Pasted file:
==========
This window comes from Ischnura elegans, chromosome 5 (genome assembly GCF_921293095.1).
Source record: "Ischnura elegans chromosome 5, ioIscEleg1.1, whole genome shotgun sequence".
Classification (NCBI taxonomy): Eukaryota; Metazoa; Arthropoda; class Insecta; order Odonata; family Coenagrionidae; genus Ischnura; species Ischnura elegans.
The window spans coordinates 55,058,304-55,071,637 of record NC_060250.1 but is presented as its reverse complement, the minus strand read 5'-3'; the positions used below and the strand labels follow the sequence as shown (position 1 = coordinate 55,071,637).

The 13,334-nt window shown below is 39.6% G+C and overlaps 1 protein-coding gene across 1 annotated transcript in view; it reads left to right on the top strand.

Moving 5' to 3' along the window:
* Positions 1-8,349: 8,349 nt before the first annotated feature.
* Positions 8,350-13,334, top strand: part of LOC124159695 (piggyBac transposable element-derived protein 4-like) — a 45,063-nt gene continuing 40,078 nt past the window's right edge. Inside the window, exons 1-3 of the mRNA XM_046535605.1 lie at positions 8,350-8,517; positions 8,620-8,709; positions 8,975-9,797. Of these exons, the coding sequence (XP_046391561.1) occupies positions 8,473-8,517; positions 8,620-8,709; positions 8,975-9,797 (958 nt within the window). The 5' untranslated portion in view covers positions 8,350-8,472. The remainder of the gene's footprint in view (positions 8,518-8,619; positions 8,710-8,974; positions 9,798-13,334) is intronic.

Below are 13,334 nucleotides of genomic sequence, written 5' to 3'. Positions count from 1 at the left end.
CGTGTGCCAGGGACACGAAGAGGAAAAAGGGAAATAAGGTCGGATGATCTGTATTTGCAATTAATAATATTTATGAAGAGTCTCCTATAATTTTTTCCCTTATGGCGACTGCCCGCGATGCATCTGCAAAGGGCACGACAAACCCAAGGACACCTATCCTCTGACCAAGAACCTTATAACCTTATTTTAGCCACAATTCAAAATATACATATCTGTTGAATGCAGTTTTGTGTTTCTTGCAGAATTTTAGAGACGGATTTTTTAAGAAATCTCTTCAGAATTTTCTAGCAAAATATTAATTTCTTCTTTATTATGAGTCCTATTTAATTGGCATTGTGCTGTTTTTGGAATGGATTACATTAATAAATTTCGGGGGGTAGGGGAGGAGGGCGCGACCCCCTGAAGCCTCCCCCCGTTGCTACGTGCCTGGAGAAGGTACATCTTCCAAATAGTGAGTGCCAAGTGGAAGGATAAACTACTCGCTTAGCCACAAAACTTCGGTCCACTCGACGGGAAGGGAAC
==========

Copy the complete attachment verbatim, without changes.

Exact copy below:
This window comes from Ischnura elegans, chromosome 5 (genome assembly GCF_921293095.1).
Source record: "Ischnura elegans chromosome 5, ioIscEleg1.1, whole genome shotgun sequence".
Classification (NCBI taxonomy): Eukaryota; Metazoa; Arthropoda; class Insecta; order Odonata; family Coenagrionidae; genus Ischnura; species Ischnura elegans.
The window spans coordinates 55,058,304-55,071,637 of record NC_060250.1 but is presented as its reverse complement, the minus strand read 5'-3'; the positions used below and the strand labels follow the sequence as shown (position 1 = coordinate 55,071,637).

The 13,334-nt window shown below is 39.6% G+C and overlaps 1 protein-coding gene across 1 annotated transcript in view; it reads left to right on the top strand.

Moving 5' to 3' along the window:
* Positions 1-8,349: 8,349 nt before the first annotated feature.
* Positions 8,350-13,334, top strand: part of LOC124159695 (piggyBac transposable element-derived protein 4-like) — a 45,063-nt gene continuing 40,078 nt past the window's right edge. Inside the window, exons 1-3 of the mRNA XM_046535605.1 lie at positions 8,350-8,517; positions 8,620-8,709; positions 8,975-9,797. Of these exons, the coding sequence (XP_046391561.1) occupies positions 8,473-8,517; positions 8,620-8,709; positions 8,975-9,797 (958 nt within the window). The 5' untranslated portion in view covers positions 8,350-8,472. The remainder of the gene's footprint in view (positions 8,518-8,619; positions 8,710-8,974; positions 9,798-13,334) is intronic.

Below are 13,334 nucleotides of genomic sequence, written 5' to 3'. Positions count from 1 at the left end.
CGTGTGCCAGGGACACGAAGAGGAAAAAGGGAAATAAGGTCGGATGATCTGTATTTGCAATTAATAATATTTATGAAGAGTCTCCTATAATTTTTTCCCTTATGGCGACTGCCCGCGATGCATCTGCAAAGGGCACGACAAACCCAAGGACACCTATCCTCTGACCAAGAACCTTATAACCTTATTTTAGCCACAATTCAAAATATACATATCTGTTGAATGCAGTTTTGTGTTTCTTGCAGAATTTTAGAGACGGATTTTTTAAGAAATCTCTTCAGAATTTTCTAGCAAAATATTAATTTCTTCTTTATTATGAGTCCTATTTAATTGGCATTGTGCTGTTTTTGGAATGGATTACATTAATAAATTTCGGGGGGTAGGGGAGGAGGGCGCGACCCCCTGAAGCCTCCCCCCGTTGCTACGTGCCTGGAGAAGGTACATCTTCCAAATAGTGAGTGCCAAGTGGAAGGATAAACTACTCGCTTAGCCACAAAACTTCGGTCCACTCGACGGGAAGGGAAC